Web-based education and training often allows self-directed, self-paced instruction and can be considered a good alternative to traditional learning methods for ergonomists wanting to increase their professional competence. However, there is a lack of studies investigating the pros and cons of using e-learning within this field.

    The present study is part of the OBS-project, an on-going project with the overall purpose to evaluate six observational methods for assessment of biomechanical exposures. The six methods are: Assessment of Repetitive Tasks (ART) (Ferreira, Gray et al. 2009), Hand Arm Risk Assessment Method (HARM) (Douwes and de Kraker 2012), Model for assessment of repetitive work by the Swedish Work Environment Authority (SWEA) (The Swedish Work Environment Authority 2011), Occupational Repetitive Actions (OCRA) checklist (Occhipinti and Colombini 2006), Quick Exposure Check (QEC) (David, Woods et al. 2008), and Strain Index (SI) (Moore and Garg 1995).

    The specific objective of this sub-study was to evaluate a web-based pedagogical model targeting OHS professionals aimed at facilitating the teaching and the dissemination of observational risk assessment methods.

  • 54.
    Nyman, Teresia
    et al.
    IMM Institute of Environmental Medicine, Karolinska Institutet, Stockholm.
    Eliasson, Kristina
    IMM Institute of Environmental Medicine, Karolinska Institutet, Stockholm; School of Technology and health, KTH Royal Institute of Technology, Huddinge.
    Lindberg, Per
    University of Gävle, Faculty of Health and Occupational Studies, Department of Occupational and Public Health Sciences, Occupational health science. University of Gävle, Centre for Musculoskeletal Research.
    Rehn, Ida-Märta
    Centre for Occupational and Environmental Medicine, Stockholm County Council.
    Kjellberg, Katarina
    IMM Institute of Environmental Medicine, Karolinska Institutet, Stockholm; Centre for Occupational and Environmental Medicine, Stockholm County Council.
    Palm, Peter
    Department of Medical Sciences Occupational and Environmental Medicine, Uppsala University, and Uppsala University Hospital, Sweden.
    Forsman, Mikael
    IMM Institute of Environmental Medicine, Karolinska Institutet, Stockholm; Centre for Occupational and Environmental Medicine, Stockholm County Council .
    A Web-Based Model for Teaching Risk Assessment Methods2014Conference paper (Other academic)
    Abstract [en]

    1.  Introduction

    During the last decades many risk assessment methods for physical ergonomics have been developed. However, recent studies have shown that the knowledge about these methods is very limited among ergonomists in the occupational health services. Although there are both shorter courses and full Master programs on ergonomics on advanced level within the regular educational system (university level), there is a lack of more informal, easy-to-access educational material on different risk assessment methods.

    2.  Methods

    As a part of a larger ongoing project investigating the validity, reliability and usability of six observational methods for risk assessment of repetitive work, a web-based pedagogical model aimed at facilitating the teaching and the dissemination of risk assessment methods has been developed.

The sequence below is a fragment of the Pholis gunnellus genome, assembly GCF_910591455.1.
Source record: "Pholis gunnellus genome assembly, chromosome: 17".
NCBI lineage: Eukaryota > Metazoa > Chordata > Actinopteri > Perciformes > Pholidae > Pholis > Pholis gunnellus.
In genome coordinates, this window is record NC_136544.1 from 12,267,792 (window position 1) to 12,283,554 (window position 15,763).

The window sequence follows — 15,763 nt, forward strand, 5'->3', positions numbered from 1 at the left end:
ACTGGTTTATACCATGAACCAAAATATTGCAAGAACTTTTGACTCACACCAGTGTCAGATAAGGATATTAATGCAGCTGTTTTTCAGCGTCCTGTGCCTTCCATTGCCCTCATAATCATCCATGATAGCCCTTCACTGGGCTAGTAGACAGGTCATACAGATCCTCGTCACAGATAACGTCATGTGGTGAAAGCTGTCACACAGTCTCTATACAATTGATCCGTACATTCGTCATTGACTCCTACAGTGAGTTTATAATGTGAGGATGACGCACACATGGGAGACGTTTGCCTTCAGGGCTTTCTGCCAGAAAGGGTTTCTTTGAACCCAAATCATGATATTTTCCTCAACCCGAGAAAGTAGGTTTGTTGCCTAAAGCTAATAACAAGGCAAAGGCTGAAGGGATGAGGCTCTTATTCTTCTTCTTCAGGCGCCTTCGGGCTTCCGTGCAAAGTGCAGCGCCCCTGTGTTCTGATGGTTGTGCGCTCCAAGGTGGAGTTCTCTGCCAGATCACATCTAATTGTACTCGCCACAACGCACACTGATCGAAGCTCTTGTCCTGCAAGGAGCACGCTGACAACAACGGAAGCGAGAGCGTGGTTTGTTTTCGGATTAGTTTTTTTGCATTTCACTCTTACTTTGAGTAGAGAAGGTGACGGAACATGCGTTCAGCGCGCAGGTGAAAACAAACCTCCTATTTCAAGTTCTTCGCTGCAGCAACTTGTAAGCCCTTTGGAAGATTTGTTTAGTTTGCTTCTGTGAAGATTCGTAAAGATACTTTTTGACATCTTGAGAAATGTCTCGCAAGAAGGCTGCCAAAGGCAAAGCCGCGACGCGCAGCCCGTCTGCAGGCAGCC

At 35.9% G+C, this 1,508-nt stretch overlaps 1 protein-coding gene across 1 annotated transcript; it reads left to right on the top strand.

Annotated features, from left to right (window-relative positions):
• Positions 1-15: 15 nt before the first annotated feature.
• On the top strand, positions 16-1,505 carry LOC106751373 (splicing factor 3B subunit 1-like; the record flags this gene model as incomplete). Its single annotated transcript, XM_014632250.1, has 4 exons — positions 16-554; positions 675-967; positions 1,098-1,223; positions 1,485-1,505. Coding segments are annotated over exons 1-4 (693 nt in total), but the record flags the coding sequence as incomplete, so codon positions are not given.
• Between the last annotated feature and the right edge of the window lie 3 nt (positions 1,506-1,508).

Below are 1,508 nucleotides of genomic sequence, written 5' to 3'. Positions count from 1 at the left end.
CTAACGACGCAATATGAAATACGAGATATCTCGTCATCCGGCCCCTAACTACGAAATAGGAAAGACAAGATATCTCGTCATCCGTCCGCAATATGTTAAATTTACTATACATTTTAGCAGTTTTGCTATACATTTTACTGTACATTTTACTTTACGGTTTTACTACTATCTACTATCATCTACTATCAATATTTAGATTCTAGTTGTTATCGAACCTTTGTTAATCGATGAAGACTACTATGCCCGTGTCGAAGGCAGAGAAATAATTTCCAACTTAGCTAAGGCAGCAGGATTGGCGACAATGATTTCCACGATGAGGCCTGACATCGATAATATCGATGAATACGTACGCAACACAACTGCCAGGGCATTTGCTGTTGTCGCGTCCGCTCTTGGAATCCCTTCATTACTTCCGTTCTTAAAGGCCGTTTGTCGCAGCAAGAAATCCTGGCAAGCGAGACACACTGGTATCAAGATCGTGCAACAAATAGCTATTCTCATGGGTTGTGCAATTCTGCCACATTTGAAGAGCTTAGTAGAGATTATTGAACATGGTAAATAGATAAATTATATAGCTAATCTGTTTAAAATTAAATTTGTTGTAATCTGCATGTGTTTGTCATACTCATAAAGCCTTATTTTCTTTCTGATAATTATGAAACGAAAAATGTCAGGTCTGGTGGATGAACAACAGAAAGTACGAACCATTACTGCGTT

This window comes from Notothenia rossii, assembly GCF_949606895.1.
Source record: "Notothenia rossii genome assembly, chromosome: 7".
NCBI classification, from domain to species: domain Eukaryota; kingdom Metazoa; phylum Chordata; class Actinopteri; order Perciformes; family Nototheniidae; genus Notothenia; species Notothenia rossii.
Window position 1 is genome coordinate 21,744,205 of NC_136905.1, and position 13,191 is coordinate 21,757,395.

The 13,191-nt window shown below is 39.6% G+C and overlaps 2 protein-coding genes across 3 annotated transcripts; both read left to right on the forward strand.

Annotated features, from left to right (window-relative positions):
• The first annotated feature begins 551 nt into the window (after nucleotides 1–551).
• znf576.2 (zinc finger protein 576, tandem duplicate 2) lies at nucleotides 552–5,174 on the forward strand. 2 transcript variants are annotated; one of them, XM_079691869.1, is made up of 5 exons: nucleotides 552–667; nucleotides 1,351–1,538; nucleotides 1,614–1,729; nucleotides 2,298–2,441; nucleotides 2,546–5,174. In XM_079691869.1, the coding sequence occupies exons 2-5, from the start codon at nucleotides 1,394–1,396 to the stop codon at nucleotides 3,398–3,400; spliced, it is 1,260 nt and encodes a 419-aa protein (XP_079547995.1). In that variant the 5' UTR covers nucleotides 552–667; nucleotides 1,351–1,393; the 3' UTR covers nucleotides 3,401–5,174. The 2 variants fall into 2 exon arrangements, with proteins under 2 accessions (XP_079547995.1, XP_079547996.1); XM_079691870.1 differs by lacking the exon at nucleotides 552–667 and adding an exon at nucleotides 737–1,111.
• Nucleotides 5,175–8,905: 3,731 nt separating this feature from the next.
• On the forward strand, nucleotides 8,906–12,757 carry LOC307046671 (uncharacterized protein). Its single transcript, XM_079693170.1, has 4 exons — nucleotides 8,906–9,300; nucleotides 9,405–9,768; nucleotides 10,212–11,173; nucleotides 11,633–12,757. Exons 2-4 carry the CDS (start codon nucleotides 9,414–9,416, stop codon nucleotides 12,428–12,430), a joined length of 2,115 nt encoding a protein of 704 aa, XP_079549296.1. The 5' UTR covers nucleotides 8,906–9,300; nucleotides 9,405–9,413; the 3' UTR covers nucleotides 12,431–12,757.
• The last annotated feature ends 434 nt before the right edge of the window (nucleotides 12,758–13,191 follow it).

The web-based model consists of recorded lectures and self-supported training using a video library of different work tasks. The model uses a web-based platform originally developed for student-teacher communication in a university setting. The platform supports group discussions and possibilities for interaction with teachers.

    As a part of the project, the model are now being tested, by letting 12 ergonomists from the occupational health services with more than 5 years of experience of ergonomic risk assessments learn six different observational methods for risk assessment of repetitive work. The six methods are:

    1. Occupational Repetitive Actions (OCRA) checklist
    2. Quick exposure checklist Quick Exposure Check (QEC)
    3. Strain Index (SI)
    4. Assessment of Repetitive Tasks (ART)
    5. Hand Arm Risk-assessment Method (HARM)
    6. Model for assessment of repetitive work by the Swedish Work Environment Authority

    After learning the six different methods, the ergonomists are given an evaluation questionnaire, specific for each method. The questionnaires are then used for designing group interviews concerning both the usability of the methods, as well as the web-based pedagogical model.

    3.  Results

    Preliminary questionnaire analyses and interviews indicate that the ergonomists are mainly positive to the present web-based pedagogical model. Group interviews are carried out during spring 2014, and further results will be presented at the conference.

  • 55.
    Palm, Peter
    et al.
    Arbets- och miljömedicin, Akademiska sjukhuset, Uppsala.
    Eliasson, Kristina
    Sensia Företagshälsovård & Enheten för ergonomi, KTH Stockholm.
    Lindberg, Per
    University of Gävle, Faculty of Health and Occupational Studies, Department of Occupational and Public Health Sciences, Occupational health science. University of Gävle, Centre for Musculoskeletal Research.
    Hägg, Göran
    University of Gävle, Faculty of Health and Occupational Studies, Department of Occupational and Public Health Sciences, Occupational health science. University of Gävle, Centre for Musculoskeletal Research.
    Belastningsergonomisk riskbedömning: Vägledning och metoder2014Report (Other (popular science, discussion, etc.))